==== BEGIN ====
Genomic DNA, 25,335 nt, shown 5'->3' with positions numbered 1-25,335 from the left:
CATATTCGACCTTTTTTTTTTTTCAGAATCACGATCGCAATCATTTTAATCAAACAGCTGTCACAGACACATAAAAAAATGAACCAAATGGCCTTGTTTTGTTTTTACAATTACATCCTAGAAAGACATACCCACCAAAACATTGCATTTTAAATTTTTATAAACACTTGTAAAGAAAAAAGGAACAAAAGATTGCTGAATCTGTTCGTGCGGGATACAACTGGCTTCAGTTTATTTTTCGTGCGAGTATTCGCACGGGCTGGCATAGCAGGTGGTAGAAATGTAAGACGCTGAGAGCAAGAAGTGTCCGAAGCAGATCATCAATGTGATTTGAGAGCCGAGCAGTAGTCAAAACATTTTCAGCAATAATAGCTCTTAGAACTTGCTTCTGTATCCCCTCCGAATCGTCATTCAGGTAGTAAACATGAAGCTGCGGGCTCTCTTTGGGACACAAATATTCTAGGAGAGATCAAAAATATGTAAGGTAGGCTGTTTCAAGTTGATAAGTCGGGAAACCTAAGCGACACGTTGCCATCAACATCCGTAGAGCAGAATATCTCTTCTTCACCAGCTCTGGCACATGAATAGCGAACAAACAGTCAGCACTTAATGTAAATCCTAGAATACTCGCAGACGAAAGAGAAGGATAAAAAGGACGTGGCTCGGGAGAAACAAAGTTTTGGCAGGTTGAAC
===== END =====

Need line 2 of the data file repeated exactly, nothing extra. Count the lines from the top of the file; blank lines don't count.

CATATTCGACCTTTTTTTTTTTTCAGAATCACGATCGCAATCATTTTAATCAAACAGCTGTCACAGACACATAAAAAAATGAACCAAATGGCCTTGTTTTGTTTTTACAATTACATCCTAGAAAGACATACCCACCAAAACATTGCATTTTAAATTTTTATAAACACTTGTAAAGAAAAAAGGAACAAAAGATTGCTGAATCTGTTCGTGCGGGATACAACTGGCTTCAGTTTATTTTTCGTGCGAGTATTCGCACGGGCTGGCATAGCAGGTGGTAGAAATGTAAGACGCTGAGAGCAAGAAGTGTCCGAAGCAGATCATCAATGTGATTTGAGAGCCGAGCAGTAGTCAAAACATTTTCAGCAATAATAGCTCTTAGAACTTGCTTCTGTATCCCCTCCGAATCGTCATTCAGGTAGTAAACATGAAGCTGCGGGCTCTCTTTGGGACACAAATATTCTAGGAGAGATCAAAAATATGTAAGGTAGGCTGTTTCAAGTTGATAAGTCGGGAAACCTAAGCGACACGTTGCCATCAACATCCGTAGAGCAGAATATCTCTTCTTCACCAGCTCTGGCACATGAATAGCGAACAAACAGTCAGCACTTAATGTAAATCCTAGAATACTCGCAGACGAAAGAGAAGGATAAAAAGGACGTGGCTCGGGAGAAACAAAGTTTTGGCAGGTTGAAC